Air pollution caused by hydraulic fracturing, a controversial oil and gas drilling method, may contribute to “acute and chronic health problems for those living near natural gas drilling sites,” according to a new study from the Colorado School of Public Health.
The study, based on three years of monitoring at Colorado sites, found a number of “potentially toxic petroleum hydrocarbons in the air near the wells including benzene, ethylbenzene, toluene and xylene.” The Environmental Protection Agency has identified benzene as a known carcinogen.
Soon to be published in an upcoming edition of Science of the Total Environment, the report said that those living within a half-mile of a natural gas drilling site faced greater health risks than those who live farther away. Colorado allows companies to drill for natural gas within 150 feet of homes.
Hydraulic fracturing, or fracking, involves injecting great volumes of water and sand laced with chemicals into shale formations to break apart the rock and unlock reservoirs of oil and gas. Its advocates say it carries minimal environmental risks and the chance of great economic rewards for companies and communities. Its critics have largely focused so far on fracking’s possible contamination of underground and surface water.
But when a well is fracked, it’s almost as if a small factory is rapidly erected at the drilling site, as machinery and tanks of chemicals and water are brought in. Studies have shown that air pollution at many of these sites is greater than in surrounding areas. Adhering to EPA standards, the researchers for this study used air toxics data collected in Garfield County from January 2008 to November 2010. A small rural community in Colorado, Garfield is poised to undergo a sharp increase in drilling activity.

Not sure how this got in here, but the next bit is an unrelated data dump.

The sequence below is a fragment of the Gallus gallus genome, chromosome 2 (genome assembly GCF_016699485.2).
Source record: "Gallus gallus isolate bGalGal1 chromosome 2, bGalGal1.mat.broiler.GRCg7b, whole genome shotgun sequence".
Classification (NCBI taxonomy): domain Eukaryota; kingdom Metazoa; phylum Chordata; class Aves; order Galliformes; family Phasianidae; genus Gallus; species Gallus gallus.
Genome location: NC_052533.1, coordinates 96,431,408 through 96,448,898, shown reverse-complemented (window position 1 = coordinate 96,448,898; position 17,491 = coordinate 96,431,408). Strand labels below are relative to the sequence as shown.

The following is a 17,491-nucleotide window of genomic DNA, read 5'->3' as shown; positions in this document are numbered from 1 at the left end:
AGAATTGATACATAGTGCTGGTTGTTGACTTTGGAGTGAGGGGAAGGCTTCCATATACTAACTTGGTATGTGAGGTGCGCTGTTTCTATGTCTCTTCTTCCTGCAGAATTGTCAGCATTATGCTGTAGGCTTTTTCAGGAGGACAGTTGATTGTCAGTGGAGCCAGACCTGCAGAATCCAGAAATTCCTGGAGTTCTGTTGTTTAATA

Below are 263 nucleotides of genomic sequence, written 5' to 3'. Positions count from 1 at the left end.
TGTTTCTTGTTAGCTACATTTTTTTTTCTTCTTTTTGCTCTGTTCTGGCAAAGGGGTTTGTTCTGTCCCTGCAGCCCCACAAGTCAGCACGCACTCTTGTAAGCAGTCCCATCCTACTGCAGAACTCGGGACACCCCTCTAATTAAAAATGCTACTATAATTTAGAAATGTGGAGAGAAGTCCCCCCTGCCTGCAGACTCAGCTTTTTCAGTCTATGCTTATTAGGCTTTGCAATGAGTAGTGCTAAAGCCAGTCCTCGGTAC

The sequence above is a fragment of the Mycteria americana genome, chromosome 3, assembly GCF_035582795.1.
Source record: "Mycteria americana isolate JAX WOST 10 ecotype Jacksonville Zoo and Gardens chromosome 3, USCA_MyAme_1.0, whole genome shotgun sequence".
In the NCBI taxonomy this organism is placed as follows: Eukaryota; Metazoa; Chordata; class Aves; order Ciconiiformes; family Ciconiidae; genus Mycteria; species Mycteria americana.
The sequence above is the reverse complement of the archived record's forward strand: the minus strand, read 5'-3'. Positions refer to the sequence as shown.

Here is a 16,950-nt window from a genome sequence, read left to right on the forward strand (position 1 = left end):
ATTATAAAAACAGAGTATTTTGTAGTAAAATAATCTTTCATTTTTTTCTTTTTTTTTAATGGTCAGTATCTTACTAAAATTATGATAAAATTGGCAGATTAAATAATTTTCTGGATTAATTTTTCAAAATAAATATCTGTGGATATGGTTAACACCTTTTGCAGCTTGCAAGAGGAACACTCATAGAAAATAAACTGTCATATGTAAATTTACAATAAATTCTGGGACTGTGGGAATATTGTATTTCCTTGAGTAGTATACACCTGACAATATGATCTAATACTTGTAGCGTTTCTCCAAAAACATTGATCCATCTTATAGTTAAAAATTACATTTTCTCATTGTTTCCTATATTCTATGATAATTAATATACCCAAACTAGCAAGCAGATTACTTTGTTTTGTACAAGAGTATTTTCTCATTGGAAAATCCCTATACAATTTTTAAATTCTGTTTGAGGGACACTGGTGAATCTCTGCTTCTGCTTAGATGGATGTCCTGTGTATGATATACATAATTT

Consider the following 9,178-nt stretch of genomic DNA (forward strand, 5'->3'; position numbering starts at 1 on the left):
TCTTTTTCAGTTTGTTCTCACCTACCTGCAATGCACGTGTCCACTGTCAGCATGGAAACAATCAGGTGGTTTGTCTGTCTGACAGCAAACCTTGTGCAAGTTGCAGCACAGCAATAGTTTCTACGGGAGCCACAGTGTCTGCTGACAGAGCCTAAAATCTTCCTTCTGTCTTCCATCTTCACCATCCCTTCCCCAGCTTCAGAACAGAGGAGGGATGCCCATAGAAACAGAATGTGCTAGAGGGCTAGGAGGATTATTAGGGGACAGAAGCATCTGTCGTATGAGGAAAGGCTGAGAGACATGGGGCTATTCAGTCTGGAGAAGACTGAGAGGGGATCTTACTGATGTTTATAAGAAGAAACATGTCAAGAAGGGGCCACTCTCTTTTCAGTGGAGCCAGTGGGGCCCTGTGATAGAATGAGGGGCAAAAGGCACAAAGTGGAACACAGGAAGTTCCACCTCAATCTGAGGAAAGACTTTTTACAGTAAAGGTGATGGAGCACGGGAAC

The study pointed out that earlier research indicated that prolonged exposure to petroleum hydrocarbons in the air near refineries, oil spills and petrol stations pointed to “an increased risk of eye irritation and headaches, asthma symptoms, acute childhood leukemia, acute myelogenous leukemia, and multiple myeloma.”
“Our data show that it is important to include air pollution in the national dialogue on natural gas development that has focused largely on water exposures to hydraulic fracturing,” said Lisa McKenzie, PhD, MPH, lead author of the study and research associate at the Colorado School of Public Health.
The EPA is finalizing new rules to curtail air pollution at oil and gas drilling sites. A recent Bloomberg News poll suggested a majority of Americans would like to see tighter regulation of fracking.
[For the record: 8:15 a.m. March 21: An earlier photo and caption on this post stated that Ohio officials found that fracking was almost certainly responsible for earthquakes in that area. They actually found that injection wells were the likely cause, which is a different process.]